I’ve been listening to a bit of the legendary Bob Dylan recently. Mostly from the album ‘Slow Train Coming’ and if you listen carefully, you can hear snippets of the influences taken away by some of today’s music artists… ok, I digress already. The title of this blog is one of Bob’s songs – and apposite to me because I am mixing things up and changing things round in the studio 🙂
You all know how passionate I am about glass. Lampwork/flamework in particular but I also love glass in general, so have decided to introduce stained glass into my studio! I managed to get a complete kit from a lovely lady who was giving up. My favourite tool is the glass grinder – it’s so very satisfying to smooth away the glass to make lovely shapes after the brutal act of scoring and cutting!
We have installed a new workbench and we take health and safety very seriously! Maybe a bit too seriously 😉 Cutting glass to a pattern is one thing and grinding the edges another but getting it all to fit back together is another matter entirely! Allegedly, all it takes is practise – I can see us producing very small stained glass pieces if we keep having to grind bits away to make it fit!
Soldering. Soldering is a whole new skill set! I love melting glass and have discovered I love melting metal too! There is a real knack to it, which completely escaped me, until I realised that the tip to the iron I was using was filthy! Oh, and it’s really not a good idea to forget the flux, which makes the solder stick to the cooper. Being a bit of a nerd, I have loved using all the new terms. Tacking, tinning, brazing rods, grozing pliers…it all appeals to my sense of the ridiculous 😀
Much to my chagrin, there is the equivalent of washing up involved. Not terribly amused by this aspect – I am an artist don’t ya know! But the first go at a wavy panel more than made up for the tea towel disappointment 🙂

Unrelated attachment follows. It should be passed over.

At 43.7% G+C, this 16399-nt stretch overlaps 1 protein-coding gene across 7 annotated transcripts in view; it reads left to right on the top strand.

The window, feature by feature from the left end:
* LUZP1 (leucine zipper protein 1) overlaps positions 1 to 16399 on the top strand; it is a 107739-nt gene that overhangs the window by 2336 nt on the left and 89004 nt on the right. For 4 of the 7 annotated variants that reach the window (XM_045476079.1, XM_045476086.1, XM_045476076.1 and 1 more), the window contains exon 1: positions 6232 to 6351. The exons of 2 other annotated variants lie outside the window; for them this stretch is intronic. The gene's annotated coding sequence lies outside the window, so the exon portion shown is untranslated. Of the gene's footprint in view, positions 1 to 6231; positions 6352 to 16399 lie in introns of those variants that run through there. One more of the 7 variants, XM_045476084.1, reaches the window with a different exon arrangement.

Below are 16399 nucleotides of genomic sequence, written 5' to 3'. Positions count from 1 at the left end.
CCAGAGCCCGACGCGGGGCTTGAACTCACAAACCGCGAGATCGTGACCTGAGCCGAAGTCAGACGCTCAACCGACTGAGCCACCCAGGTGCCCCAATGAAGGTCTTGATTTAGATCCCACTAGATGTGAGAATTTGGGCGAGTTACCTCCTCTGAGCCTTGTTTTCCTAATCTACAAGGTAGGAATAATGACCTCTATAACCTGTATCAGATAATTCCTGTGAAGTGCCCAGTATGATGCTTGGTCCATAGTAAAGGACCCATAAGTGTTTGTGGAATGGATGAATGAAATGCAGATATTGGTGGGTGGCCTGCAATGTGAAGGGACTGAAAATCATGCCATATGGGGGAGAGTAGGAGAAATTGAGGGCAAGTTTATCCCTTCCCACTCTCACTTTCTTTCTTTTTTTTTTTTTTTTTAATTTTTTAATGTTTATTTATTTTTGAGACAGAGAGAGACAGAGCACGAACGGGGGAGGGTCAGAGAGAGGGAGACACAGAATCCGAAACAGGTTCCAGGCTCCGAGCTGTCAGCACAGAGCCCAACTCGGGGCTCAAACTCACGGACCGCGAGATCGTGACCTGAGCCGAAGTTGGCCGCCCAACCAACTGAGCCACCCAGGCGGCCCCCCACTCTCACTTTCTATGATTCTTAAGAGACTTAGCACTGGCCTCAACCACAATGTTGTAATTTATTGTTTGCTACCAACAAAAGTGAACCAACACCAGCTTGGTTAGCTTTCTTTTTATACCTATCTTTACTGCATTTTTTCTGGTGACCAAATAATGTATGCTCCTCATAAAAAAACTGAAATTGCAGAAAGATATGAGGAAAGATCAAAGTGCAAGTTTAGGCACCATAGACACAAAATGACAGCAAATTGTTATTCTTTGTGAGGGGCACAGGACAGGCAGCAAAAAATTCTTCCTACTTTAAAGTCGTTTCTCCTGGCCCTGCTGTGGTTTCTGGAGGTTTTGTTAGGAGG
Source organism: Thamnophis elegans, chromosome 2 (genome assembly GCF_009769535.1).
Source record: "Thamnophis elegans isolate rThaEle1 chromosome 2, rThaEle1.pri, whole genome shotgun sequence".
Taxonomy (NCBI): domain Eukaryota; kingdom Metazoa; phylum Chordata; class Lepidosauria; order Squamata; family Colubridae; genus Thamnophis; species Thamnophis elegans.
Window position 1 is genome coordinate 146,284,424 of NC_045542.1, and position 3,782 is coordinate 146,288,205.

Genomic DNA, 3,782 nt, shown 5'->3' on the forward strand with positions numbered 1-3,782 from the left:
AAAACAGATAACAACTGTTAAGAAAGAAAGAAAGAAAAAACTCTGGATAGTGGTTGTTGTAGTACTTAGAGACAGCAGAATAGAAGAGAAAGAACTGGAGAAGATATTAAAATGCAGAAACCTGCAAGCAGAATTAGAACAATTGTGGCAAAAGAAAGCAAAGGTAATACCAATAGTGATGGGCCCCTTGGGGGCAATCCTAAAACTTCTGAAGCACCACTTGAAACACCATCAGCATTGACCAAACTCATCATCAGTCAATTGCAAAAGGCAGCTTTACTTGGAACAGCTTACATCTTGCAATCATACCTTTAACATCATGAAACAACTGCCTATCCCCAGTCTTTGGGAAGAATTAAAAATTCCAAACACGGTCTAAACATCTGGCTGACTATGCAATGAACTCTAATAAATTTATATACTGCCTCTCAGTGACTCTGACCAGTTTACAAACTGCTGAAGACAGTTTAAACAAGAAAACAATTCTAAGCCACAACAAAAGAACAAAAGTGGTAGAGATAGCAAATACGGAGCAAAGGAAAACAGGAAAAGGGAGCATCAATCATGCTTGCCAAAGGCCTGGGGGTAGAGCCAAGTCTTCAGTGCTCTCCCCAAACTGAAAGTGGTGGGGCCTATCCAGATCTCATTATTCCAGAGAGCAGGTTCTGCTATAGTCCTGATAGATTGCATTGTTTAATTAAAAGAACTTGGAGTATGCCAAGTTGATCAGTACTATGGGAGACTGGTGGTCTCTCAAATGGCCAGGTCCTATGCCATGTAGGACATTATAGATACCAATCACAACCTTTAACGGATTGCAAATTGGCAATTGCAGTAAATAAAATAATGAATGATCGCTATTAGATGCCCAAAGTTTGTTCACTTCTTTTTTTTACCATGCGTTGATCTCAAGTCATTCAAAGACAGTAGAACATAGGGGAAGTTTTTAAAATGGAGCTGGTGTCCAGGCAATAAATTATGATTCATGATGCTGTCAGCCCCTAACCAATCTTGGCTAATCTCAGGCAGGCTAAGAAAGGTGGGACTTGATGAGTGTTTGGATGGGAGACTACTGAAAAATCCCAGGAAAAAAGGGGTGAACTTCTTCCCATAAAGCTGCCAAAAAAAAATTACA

So, designs! Oooh, what choices – how big is my imagination?! I have so far avoided available patterns and have started to bring my lampwork ideas into this. I have a gazillion sketches that I want to turn into stained glass already but it’s very time consuming technique! Firstly, once you have decided on a design, you need to transfer it into a form that is amenable to the methods, taking into account the ease/difficulty of cutting the pieces. Then each piece needs to be ground and it can be quite tricky, after cutting and grinding, to get the bits to fit together again! Then the copper foil is added, after which is the task of neatly soldering…. mmm 😉 So best to begin with simple designs until one gets a ‘handle’ on getting loads of little bits to fit together! There always has to be a mermaid. Always. You know it makes sense 🙂 Bit of a mess but I know what I’m doing. No, really! Did a drawing, converted it to ‘bits’, made templates for the bits, cut the bits, ground the bits and finally coppered and soldered the bits…she is not finished yet but I’m too impatient to wait to show you when she is! Voila!
One unfinished mermaid – she needs her soldering touching up and loops to hang her, a bit of a wash and polish and she will be ready to face her public 🙂
Two other pieces I love are the heart, made by Beth (her first proper piece!), who has taken up stained glass for her hobby and the beach huts, which popped into my head in the middle of one night and wouldn’t go away until they were a reality!
Of course, I have still been making flame-worked glass goodies 🙂 Dragon Eye’s, Owls, Seascapes and the most beautiful (well her owner and myself think so) glass, silver and gold Goddess 🙂
You might also have noticed some planets at the top – also a commission.
Well that was the big reveal! I hope you’ve enjoyed seeing what we here at Turner Rowe Glass Art have been up to! Watch this space for pieces about a new Pop-Up shop in Canterbury, full of hand-crafted goodies and the very talented polymer clay artist over at Creatures Of The Fey
Don’t forget, live, love, be true to yourself be authentic – people love that 😉 Mwah, until next time xxx